A fine story, and slickly shot and scored. The Blu-ray is nice, namely because it offers the movie in widescreen for the first time however, uninspired direction hurts the film. It’s not nearly as exciting as the premise would suggest.
Plot: New York, Christmas Eve, 1999 – at the dawn of the new millennium – a subway construction crew unearths an eight hundred year old Celtic skeleton and a mysterious key. Archeologist Karen Goodleaf is called in to determine the meaning of the discovery. News of the discovery reaches a Middle East monastery where the warrior monks known as the Knights Templar – an ancient sect entrusted with protecting holy relics – choose their best pupil, Lukas (Dolph Lundgren) to face the diabolical threat.
Review: The gates of hell have been locked for millennia, and a week before Y2K, a construction crew accidentally unearths an archeological specimen in New York near the subway system: Knights Templar from before the time of Columbus. The ancient skeletons have been guarding the key to hell, and when the news reports the find, a secret sect of Templars send their strongest warrior – a gauntleted Aryan named Lucas (Dolph Lundgren) – to retrieve the key before Satan’s minion does. The minion can switch bodies like a demon or a virus, so Lucas will have his work cut out for him as he immediately encounters the minion, leading to one smack down after another. The plan Lucas has is to take the key to a nuclear waste site and dump it deep in a lake of contaminated waste, and his helper is a plucky female Native American archeologist (Francoise Robertson), but they’re constantly fettered by the demonic minion, who dogs their trail. The climax is set in a monastery where the door to hell bangs and pounds to be let open.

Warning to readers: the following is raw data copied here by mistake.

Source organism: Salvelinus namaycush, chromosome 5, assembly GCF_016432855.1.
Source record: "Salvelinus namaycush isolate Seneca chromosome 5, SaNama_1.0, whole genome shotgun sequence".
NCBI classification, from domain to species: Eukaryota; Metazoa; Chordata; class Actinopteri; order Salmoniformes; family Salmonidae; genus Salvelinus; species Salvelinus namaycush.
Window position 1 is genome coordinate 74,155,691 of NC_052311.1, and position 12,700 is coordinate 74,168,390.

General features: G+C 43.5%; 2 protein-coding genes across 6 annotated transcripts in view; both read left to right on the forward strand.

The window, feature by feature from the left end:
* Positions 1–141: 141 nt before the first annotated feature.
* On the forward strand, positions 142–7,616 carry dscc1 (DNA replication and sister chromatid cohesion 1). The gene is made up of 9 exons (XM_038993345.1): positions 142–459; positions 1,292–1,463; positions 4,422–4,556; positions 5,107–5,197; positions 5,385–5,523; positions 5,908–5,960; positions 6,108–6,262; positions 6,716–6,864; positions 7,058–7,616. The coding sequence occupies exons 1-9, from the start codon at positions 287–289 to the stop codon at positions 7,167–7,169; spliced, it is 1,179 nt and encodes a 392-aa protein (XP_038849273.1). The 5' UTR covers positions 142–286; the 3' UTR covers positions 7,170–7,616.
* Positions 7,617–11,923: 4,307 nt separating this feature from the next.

There were some apocalyptic-lite action / horror hybrids that came out preceding the year 2000, namely Arnold Schwarzenegger’s End of Days, and Dolph’s The Minion, which didn’t quite have even a quarter of that film’s budget. The concept is okay, and Dolph was game for the goofiness the script required him to say and do, but the execution of the film by first time feature filmmaker Jean-Marc Piche (a director of commercials) is weak and uninspired. The film is nicely shot and slickly scored, but it’s not one of Dolph’s strongest films.
Kino Lorber’s new Blu-ray of The Minion is a welcome release for fans of the star, mainly because it offers the film in widescreen for the very first time. The 2K transfer sparkles and shines, and the director provided a commentary. Also included is the trailer.